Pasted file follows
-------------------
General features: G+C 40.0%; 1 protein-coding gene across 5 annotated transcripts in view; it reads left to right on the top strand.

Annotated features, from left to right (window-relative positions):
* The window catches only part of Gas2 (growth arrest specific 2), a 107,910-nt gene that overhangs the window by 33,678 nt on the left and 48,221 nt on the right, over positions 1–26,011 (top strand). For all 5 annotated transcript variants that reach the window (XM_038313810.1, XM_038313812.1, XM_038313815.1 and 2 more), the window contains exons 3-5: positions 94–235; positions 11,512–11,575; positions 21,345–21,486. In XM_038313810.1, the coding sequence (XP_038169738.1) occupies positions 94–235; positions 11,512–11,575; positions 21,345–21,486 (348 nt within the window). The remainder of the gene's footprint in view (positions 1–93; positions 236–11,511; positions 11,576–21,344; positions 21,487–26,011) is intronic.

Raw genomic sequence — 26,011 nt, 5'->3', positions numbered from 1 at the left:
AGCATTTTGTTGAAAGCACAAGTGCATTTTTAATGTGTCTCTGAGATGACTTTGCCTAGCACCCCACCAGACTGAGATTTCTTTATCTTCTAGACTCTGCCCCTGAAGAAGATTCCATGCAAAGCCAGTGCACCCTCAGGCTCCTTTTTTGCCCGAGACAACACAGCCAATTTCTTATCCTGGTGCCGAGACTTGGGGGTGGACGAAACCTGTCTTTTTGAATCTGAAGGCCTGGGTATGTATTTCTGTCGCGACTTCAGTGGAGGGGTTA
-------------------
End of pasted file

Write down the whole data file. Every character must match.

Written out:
General features: G+C 40.0%; 1 protein-coding gene across 5 annotated transcripts in view; it reads left to right on the top strand.

Annotated features, from left to right (window-relative positions):
* The window catches only part of Gas2 (growth arrest specific 2), a 107,910-nt gene that overhangs the window by 33,678 nt on the left and 48,221 nt on the right, over positions 1–26,011 (top strand). For all 5 annotated transcript variants that reach the window (XM_038313810.1, XM_038313812.1, XM_038313815.1 and 2 more), the window contains exons 3-5: positions 94–235; positions 11,512–11,575; positions 21,345–21,486. In XM_038313810.1, the coding sequence (XP_038169738.1) occupies positions 94–235; positions 11,512–11,575; positions 21,345–21,486 (348 nt within the window). The remainder of the gene's footprint in view (positions 1–93; positions 236–11,511; positions 11,576–21,344; positions 21,487–26,011) is intronic.

Raw genomic sequence — 26,011 nt, 5'->3', positions numbered from 1 at the left:
AGCATTTTGTTGAAAGCACAAGTGCATTTTTAATGTGTCTCTGAGATGACTTTGCCTAGCACCCCACCAGACTGAGATTTCTTTATCTTCTAGACTCTGCCCCTGAAGAAGATTCCATGCAAAGCCAGTGCACCCTCAGGCTCCTTTTTTGCCCGAGACAACACAGCCAATTTCTTATCCTGGTGCCGAGACTTGGGGGTGGACGAAACCTGTCTTTTTGAATCTGAAGGCCTGGGTATGTATTTCTGTCGCGACTTCAGTGGAGGGGTTA